Health care: can we put lipstick on this pig in a poke?
or, Why Does Aetna Hate Ruth Kaufman's Toe?
There are two strands here: denial of care, and lack of transparency.
My health insurance, for which I pay $395 per month, will not cover the foot surgery my doctor says I need: a toe joint replacement that is supposed to last 20 years and which will restore mobility and reduce pain.
Aetna won't cover this; according to them the procedure is experimental, though it has been FDA approved. Aetna will, however, apparently approve two other procedures: fusing my toe to my foot so it would never bend again, or removing the joint so the toe sort of flops around. Yuck. But both options are supposed to eliminate pain.
Apparently "experimental" means "Aetna doesn't like it."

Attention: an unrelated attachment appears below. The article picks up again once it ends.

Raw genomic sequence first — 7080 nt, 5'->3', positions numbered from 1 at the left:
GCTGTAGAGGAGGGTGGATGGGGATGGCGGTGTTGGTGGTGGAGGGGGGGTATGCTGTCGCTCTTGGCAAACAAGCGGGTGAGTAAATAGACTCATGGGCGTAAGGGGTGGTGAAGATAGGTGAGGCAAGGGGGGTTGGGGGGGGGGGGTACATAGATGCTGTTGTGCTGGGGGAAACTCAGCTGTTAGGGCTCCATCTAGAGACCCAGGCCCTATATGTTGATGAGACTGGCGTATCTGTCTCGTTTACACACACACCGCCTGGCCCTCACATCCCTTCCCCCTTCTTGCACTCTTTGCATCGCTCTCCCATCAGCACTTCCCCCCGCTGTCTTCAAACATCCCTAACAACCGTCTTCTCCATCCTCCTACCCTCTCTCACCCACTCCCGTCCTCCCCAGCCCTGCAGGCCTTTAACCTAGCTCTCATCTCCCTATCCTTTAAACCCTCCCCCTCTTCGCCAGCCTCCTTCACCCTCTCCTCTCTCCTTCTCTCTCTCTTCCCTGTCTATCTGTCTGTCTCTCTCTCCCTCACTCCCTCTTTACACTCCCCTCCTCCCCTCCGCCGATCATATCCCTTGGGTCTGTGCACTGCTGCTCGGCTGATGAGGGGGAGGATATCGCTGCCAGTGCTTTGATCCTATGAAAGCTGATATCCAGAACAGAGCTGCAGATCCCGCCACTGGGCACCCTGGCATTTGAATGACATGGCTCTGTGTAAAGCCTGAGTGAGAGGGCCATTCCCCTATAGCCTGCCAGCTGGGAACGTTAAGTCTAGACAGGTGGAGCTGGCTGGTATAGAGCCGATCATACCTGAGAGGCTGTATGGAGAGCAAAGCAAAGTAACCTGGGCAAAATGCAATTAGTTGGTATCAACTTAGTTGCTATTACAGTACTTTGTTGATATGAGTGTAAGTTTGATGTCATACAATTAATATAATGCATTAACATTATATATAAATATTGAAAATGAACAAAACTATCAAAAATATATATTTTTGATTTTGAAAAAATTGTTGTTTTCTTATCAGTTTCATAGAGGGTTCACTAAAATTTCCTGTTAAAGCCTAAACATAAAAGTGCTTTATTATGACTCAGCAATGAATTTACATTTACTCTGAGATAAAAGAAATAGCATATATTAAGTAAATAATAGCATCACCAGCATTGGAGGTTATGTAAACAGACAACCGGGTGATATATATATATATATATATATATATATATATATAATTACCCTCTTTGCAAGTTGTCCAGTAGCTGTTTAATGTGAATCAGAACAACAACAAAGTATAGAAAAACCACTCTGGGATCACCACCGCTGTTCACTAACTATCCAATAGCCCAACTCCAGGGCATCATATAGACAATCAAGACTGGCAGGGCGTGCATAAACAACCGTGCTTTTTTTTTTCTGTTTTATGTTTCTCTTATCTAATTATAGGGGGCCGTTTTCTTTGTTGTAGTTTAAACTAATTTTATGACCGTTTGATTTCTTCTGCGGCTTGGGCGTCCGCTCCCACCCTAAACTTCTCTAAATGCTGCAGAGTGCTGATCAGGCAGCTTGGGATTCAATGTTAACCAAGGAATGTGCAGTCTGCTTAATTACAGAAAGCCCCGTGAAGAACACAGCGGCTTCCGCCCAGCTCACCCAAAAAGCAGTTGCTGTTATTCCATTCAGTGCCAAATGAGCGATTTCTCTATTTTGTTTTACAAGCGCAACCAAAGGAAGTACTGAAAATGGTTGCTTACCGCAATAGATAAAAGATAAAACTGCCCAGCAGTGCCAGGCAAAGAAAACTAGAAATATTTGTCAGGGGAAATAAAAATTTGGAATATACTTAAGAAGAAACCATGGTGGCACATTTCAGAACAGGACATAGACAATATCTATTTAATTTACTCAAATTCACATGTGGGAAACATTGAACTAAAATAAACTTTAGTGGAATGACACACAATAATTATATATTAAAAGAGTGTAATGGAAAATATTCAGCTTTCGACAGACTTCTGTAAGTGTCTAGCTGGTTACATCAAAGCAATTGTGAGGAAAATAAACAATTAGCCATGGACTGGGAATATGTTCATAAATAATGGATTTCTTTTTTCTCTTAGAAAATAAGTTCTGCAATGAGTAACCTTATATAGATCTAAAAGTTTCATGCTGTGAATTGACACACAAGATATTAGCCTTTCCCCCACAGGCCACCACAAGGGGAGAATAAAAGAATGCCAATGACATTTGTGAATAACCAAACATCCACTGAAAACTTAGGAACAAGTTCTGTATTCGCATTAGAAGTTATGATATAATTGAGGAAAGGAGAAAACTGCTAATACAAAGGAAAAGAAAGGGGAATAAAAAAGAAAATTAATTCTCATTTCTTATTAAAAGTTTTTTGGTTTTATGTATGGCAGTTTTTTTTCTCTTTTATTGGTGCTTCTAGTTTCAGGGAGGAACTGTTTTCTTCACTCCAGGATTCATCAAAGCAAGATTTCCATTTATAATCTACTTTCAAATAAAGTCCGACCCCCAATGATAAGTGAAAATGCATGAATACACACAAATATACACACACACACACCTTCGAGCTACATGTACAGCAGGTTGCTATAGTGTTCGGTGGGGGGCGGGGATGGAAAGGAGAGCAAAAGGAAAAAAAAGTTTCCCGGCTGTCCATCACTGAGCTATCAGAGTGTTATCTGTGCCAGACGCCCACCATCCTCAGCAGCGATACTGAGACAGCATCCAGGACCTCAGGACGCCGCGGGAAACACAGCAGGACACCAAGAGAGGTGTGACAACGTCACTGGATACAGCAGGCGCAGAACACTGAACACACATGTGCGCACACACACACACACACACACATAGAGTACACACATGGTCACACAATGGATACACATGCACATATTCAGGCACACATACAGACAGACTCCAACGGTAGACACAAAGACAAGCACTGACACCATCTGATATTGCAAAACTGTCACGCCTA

Our intrepid health care "consumer" then considers the cost cutters' preferred approach: pay for it yerself.
Just how much does foot surgery cost, per foot? Despite numerous phone calls, calculating the exact total remains an unsolved challenge, because so many entities and individuals are involved...
Can you imagine a cost conscious consumer going into a department store and buying a dress without knowing precisely how much she'll pay? How can you dispute a charge after the fact, if you've been given and then used a product or service?
No matter how many times critics of the current system say it, it always seems to need saying again: treating health care like a classic market doesn't make sense. The imbalance between the buyer and seller's knowledge and need is huge, far too great for the buyer to have meaningful bargaining power. And without bargaining power on both sides, all those Econ 101 supply/demand graphs simply don't apply.
Even here, where the surgery is elective in the sense that it's not an emergency, the would-be buyer can't even determine the price she is being offered!
All this would be moot if Congress would pass H.R. 676.
(Edit: try L's kludge)